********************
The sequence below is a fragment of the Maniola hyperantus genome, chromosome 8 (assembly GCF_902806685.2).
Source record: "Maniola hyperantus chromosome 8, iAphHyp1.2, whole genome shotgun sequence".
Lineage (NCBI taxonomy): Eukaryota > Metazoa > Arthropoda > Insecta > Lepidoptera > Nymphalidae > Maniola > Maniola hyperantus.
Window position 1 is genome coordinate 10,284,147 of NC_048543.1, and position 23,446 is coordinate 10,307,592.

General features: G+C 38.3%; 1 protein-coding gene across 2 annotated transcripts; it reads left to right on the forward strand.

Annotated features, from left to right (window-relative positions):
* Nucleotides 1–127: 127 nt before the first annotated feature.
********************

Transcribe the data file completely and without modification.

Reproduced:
The sequence below is a fragment of the Maniola hyperantus genome, chromosome 8 (assembly GCF_902806685.2).
Source record: "Maniola hyperantus chromosome 8, iAphHyp1.2, whole genome shotgun sequence".
Lineage (NCBI taxonomy): Eukaryota > Metazoa > Arthropoda > Insecta > Lepidoptera > Nymphalidae > Maniola > Maniola hyperantus.
Window position 1 is genome coordinate 10,284,147 of NC_048543.1, and position 23,446 is coordinate 10,307,592.

General features: G+C 38.3%; 1 protein-coding gene across 2 annotated transcripts; it reads left to right on the forward strand.

Annotated features, from left to right (window-relative positions):
* Nucleotides 1–127: 127 nt before the first annotated feature.